The National Advisory Committee for Aeronautics (NACA) was a U.S. federal agency founded on March 3, 1915, to undertake, promote, and institutionalize aeronautical research. On October 1, 1958, the agency was dissolved, and its assets and personnel transferred to the newly created National Aeronautics and Space Administration (NASA). NACA was pronounced as discrete letters, rather than as a whole word1 (and after NASA first came into being, it too was pronounced as discrete letters).2 With the creation of NASA in 1958, the NACA was abolished, and its research centers – Ames Research Center, Lewis Research Center, and Langley Aeronautical Laboratory – were incorporated within the new space and aeronautics agency along with some elements of the U.S. Army and U.S. Navy. In 1967, Congress directed NASA to form an Aerospace Safety Advisory Panel (ASAP) to advise the NASA Administrator on safety issues and hazards in NASA’s aerospace programs. In addition, there were the Space Program Advisory Council and the Research and Technology Advisory Council. In 1977, these were all combined to form the NASA Advisory Council (NAC) which is the successor to the National Advisory Committee for Aeronautics.(Wikipedia)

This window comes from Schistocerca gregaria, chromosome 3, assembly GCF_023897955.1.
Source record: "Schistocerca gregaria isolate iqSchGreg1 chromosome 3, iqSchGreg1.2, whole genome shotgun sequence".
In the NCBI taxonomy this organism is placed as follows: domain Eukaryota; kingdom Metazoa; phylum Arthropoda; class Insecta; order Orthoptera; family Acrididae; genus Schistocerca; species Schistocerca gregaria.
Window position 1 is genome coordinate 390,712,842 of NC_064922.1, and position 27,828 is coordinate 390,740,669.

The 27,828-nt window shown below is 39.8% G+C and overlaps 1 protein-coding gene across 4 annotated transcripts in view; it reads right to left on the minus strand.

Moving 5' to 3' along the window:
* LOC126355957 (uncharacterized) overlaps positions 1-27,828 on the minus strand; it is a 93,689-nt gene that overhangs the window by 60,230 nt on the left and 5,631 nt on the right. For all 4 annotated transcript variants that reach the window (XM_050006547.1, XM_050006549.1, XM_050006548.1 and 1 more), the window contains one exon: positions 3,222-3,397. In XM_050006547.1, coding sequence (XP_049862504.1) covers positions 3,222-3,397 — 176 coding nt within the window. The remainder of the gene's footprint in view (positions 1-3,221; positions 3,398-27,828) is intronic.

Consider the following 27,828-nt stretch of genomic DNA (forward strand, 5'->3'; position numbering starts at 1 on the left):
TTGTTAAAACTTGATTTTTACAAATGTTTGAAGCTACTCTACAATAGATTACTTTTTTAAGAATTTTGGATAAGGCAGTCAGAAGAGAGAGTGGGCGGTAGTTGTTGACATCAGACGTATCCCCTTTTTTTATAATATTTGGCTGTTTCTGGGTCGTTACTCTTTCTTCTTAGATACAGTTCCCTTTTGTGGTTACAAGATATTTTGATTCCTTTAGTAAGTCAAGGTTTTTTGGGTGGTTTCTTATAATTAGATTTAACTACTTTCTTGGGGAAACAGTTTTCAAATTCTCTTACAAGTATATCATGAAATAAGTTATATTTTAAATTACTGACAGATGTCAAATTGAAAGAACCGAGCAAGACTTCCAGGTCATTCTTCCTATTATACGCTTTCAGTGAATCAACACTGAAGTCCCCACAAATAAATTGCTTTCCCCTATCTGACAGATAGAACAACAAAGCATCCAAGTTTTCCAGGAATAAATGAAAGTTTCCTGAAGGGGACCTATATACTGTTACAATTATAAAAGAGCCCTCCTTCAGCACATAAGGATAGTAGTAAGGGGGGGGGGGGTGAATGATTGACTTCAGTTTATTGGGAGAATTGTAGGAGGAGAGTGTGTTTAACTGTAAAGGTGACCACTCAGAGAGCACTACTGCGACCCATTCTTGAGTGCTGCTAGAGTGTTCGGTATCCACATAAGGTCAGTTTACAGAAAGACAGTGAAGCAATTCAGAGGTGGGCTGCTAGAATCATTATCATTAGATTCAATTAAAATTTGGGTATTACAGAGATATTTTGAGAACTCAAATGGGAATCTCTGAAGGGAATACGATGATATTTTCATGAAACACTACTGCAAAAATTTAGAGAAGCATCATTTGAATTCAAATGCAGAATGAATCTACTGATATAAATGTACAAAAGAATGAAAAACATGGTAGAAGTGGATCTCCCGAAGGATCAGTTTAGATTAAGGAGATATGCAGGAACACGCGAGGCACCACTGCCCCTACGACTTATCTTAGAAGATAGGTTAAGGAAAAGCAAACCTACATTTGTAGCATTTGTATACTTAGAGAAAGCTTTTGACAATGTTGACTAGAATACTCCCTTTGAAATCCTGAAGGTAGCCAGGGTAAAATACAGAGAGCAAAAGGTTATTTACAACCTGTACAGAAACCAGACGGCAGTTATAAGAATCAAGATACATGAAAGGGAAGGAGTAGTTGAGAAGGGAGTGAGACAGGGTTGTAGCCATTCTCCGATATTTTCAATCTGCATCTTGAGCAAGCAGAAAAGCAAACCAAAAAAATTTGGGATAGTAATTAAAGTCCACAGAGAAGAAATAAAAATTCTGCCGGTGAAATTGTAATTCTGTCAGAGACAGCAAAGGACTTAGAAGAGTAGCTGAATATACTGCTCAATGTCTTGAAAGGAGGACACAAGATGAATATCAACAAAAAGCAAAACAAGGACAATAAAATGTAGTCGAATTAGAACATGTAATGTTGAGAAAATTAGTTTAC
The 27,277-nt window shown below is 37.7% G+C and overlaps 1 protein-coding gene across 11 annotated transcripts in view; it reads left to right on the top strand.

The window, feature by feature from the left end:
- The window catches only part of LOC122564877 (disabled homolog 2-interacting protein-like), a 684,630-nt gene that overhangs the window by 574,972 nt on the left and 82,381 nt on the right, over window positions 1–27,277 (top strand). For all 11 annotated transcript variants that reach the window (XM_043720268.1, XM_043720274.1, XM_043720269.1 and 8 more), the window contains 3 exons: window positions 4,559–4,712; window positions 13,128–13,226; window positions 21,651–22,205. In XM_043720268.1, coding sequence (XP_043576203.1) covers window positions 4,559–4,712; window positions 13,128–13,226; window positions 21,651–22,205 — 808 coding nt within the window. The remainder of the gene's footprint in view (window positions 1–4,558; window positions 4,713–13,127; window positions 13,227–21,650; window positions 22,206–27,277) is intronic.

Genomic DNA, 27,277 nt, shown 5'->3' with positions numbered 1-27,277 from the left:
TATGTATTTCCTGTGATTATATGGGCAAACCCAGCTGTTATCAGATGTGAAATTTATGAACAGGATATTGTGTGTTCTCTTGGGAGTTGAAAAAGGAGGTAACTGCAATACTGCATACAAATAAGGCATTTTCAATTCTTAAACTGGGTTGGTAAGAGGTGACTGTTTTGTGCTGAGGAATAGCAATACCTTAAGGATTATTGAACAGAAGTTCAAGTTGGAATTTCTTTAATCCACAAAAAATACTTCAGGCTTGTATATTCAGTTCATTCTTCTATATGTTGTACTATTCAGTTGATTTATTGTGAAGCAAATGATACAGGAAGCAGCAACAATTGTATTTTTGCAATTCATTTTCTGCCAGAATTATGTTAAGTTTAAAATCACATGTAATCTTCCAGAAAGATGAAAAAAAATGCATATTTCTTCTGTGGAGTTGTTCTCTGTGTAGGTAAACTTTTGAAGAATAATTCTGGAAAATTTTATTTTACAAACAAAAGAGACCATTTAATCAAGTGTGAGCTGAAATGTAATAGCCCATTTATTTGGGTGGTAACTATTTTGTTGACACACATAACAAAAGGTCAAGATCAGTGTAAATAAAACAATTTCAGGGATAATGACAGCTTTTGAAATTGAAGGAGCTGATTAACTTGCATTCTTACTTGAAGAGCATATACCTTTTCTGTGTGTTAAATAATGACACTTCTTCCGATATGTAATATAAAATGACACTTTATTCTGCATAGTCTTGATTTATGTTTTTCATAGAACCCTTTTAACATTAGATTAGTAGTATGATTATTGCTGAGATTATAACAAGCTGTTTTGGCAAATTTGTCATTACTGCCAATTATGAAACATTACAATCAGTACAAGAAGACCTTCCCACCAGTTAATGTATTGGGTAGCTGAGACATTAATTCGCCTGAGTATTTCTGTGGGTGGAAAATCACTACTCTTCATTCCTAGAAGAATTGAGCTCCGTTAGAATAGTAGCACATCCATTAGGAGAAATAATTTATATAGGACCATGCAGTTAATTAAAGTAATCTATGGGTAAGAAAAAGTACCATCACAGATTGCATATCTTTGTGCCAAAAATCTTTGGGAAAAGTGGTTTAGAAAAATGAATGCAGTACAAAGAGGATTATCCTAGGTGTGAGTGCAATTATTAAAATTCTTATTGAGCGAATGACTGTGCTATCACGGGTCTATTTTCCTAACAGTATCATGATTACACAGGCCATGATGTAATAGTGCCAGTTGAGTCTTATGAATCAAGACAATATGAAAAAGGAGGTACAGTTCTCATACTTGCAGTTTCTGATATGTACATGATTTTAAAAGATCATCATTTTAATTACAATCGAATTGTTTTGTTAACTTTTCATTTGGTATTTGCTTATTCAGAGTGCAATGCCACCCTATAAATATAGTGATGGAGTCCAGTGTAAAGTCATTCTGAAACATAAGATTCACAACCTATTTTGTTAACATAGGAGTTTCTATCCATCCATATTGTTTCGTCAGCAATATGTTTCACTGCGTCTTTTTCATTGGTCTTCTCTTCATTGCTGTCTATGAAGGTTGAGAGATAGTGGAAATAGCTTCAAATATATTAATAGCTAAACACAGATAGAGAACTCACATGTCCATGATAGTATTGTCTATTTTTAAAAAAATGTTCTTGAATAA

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Cadets, you are the top 1 percent of all space aviators. The elite. The best of the best. We’ll make you better … You might say we’ll make you the best of the best of the best. Those of you who can’t cut it to graduation will still be the best of the best. But you will simply be the rest of the best of the best, not the best of the best of the best, like the best of you will be. If you measure up you might be lucky enough to be invited to join cadet Nick Locarno and Starfleet Academy's Nova Squadron. Become the best of the best and perform some of the most spectacular manoeuvres... perhaps even the death defying fabled Kolvoord Starburst! Star Trek: The Next Generation's answer to Top Gun!
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